General History of the Michigan property tax, exemptions and incentives
The current status of property taxation evolved from conditions set in 1835 when Michigan was a territory. Michigan became a state in 1837 and incorporated some existing financial circumstances into its accouterments as a new state. Among them was a large debt (for the time) of about $5.3 million. Unfortunately, 1837 was the year a severe banking panic swept across the U.S. A bank in Pennsylvania, acting as temporary custodian and sale guarantor for almost $4 million of Michigan?s bonds, failed before full payment from the sale of the bonds was received. Innocent bond purchasers were hurt and the state?s credit was harmed. The state paid off its debt. However later constitutions of the state of Michigan would reflect the negative impact of this unfortunate fiscal episode.
For example, except for repelling invasion, state debt was limited to $50,000. Furthermore, the 1850 constitution prohibited granting state credit to any private party, subscription or stock company and state involvement or interest in works of internal improvements.
Tax laws, enacted while Michigan was still a territory were carried forward into the constitution of 1850. Vestiges of that early tax structure exist today. During life as a territory, when fees and the federal government paid territorial expenses, local governments were permitted to pay expenses through a local tax levy. The expenses of local government were coordinated at the county level. At ?quarter sessions? of the county court, expenses of the county were estimated. Judges appointed commissioners who apportioned taxes among the townships. Township assessors apportioned the tax against individuals in proportion to their wealth and ability to pay in kind or in money. The county sheriff collected the tax.
The 1850 constitution provided for a uniform rate of taxation on all property, the continuation of specific existing taxes and the use of assessments predicated on the tax value of property. Of course, today's property tax levy is still based upon the value (ad valorem) of taxable real and personal property. The current law guiding property taxation is known as the General Property Tax Act (Public Act 206 of 1893). Real property is real estate. Personal property is the machinery, equipment, furniture and fixtures and other property taxed as personalty or personal property in the state.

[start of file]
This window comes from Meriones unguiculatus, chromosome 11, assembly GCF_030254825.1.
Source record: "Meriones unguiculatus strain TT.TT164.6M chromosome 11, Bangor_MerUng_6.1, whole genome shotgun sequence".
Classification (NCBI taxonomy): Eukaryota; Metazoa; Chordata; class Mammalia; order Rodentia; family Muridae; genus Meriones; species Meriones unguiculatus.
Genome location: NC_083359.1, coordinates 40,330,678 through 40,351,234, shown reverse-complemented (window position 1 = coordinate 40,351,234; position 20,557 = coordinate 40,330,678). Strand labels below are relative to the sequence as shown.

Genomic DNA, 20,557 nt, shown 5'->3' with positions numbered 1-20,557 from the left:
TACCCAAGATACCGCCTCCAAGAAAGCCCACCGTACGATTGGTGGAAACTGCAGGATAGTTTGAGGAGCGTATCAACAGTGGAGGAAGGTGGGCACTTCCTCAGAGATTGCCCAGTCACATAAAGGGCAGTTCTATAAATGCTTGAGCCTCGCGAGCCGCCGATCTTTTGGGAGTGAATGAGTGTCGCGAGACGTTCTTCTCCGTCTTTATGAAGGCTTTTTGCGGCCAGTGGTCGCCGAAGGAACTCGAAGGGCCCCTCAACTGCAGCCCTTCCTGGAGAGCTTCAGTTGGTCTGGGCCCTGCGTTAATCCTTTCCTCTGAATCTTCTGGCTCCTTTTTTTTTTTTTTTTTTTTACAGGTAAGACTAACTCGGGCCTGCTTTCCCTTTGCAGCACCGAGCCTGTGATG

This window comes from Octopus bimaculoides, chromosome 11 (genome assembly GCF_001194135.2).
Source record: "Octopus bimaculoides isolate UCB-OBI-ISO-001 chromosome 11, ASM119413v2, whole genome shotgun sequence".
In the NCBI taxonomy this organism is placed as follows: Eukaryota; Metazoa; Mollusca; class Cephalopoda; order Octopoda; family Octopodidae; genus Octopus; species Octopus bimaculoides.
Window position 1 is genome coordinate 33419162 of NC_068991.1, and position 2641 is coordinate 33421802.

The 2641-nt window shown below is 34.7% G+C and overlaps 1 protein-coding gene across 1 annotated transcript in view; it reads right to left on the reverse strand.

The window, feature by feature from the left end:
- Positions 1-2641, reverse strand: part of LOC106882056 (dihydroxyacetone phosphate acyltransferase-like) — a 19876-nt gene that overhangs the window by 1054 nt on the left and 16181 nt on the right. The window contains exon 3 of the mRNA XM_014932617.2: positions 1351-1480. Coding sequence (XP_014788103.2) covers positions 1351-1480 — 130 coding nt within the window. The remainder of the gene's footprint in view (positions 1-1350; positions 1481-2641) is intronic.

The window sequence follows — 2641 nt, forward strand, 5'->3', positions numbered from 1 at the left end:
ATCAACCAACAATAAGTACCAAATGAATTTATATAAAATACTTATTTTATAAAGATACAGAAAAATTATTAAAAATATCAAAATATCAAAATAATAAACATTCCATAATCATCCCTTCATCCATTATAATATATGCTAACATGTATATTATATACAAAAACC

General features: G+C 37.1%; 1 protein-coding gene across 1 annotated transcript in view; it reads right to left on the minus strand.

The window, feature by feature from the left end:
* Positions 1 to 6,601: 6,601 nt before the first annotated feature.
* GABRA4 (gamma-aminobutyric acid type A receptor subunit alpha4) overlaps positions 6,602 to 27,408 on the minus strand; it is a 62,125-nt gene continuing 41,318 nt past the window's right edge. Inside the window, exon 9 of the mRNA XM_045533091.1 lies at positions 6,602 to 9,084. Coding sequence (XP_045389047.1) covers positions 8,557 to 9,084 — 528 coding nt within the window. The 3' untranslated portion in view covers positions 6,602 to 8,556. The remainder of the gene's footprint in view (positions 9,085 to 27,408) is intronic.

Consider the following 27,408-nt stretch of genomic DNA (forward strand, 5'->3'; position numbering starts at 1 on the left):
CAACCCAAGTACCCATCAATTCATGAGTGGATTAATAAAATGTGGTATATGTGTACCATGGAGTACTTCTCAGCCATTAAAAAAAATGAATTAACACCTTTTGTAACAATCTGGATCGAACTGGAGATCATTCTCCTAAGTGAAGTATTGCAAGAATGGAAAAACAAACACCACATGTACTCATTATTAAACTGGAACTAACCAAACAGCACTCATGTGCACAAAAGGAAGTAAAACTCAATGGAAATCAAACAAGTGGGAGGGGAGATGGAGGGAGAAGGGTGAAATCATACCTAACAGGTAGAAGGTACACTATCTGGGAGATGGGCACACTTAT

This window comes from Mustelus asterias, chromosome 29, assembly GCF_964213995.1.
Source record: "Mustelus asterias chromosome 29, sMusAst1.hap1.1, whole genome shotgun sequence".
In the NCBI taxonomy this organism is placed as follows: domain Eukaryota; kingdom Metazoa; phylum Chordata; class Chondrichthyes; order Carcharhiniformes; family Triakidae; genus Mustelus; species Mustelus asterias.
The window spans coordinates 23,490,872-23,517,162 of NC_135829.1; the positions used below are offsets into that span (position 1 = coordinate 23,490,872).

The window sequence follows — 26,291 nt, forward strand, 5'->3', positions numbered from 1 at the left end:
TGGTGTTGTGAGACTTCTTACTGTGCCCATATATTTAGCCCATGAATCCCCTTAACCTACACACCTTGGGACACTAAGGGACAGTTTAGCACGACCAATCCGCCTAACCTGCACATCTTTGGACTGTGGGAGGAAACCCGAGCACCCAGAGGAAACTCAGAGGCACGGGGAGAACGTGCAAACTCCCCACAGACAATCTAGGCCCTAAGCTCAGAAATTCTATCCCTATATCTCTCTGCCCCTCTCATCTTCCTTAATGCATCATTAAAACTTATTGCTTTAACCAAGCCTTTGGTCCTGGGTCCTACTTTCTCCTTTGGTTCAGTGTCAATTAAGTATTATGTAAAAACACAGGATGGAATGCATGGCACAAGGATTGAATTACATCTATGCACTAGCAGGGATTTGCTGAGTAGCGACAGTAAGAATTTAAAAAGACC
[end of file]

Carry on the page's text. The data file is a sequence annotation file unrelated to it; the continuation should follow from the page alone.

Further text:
General history of tax incentives and tax capturing authorities
While it is true, following World War II, the state created a public law (1945) to fight blight within cities, modern tax incentives and tax capturing legislation were not adopted in Michigan until the early 1970s. It was becoming easier and easier for companies to open branches or start business operations in any of the U.S. states. By then all states had infrastructure, including reliable power. They had people looking for work and communities looking for ways to attract new jobs. After all, the demographic shift created by the movement to suburban living which began in earnest in the 1950s and the implementation of new enclosed shopping "malls" (beginning in 1956) was very clear. Urban centers were showing decay - suburban areas shined.
Michigan's leaders began the modern property tax era with an attack in 1974 on urban decay when the state passed its first tax capturing legislation, the Downtown Development Authority Act. Tax capturing authorities enabled a community to "capture" property taxes above a protected "base". The captured taxes could be used for certain public improvements such as correcting and preventing deterioration in business districts, encouraging historic preservation and to promote economic growth. In 1975, the first of the modern tax abatements (a partial exemption from property taxation) was passed in the form of Public Act 198 (Industrial Facilities Exemption). This form of tax incentive preserves an existing tax base, while encouraging development with partial or full tax exemptions for developers. A property tax on an abated or exempted investment is limited either by a modified permitted millage rate or in the amount of specific value to be taxed.
Tax capturing legislation contemplates financing public improvements over a time period often encompassing decades. Property tax incentives consisting abatements and exemptions usually last no more than 15 years and are often limited to 10 to 12 years. Tax capturing authorities are transparent to the taxpayer, because they have no impact on the tax burden. They affect the distribution of property taxes once they are collected. Tax abatements and exemptions have an immediate effect and usually begin in the tax year following the granting of the incentive.
Note: Credit for much of the foundation research on the history of early taxation goes to Barbara Moss, instructor for the State Assessors Board (Now State Tax Commission)
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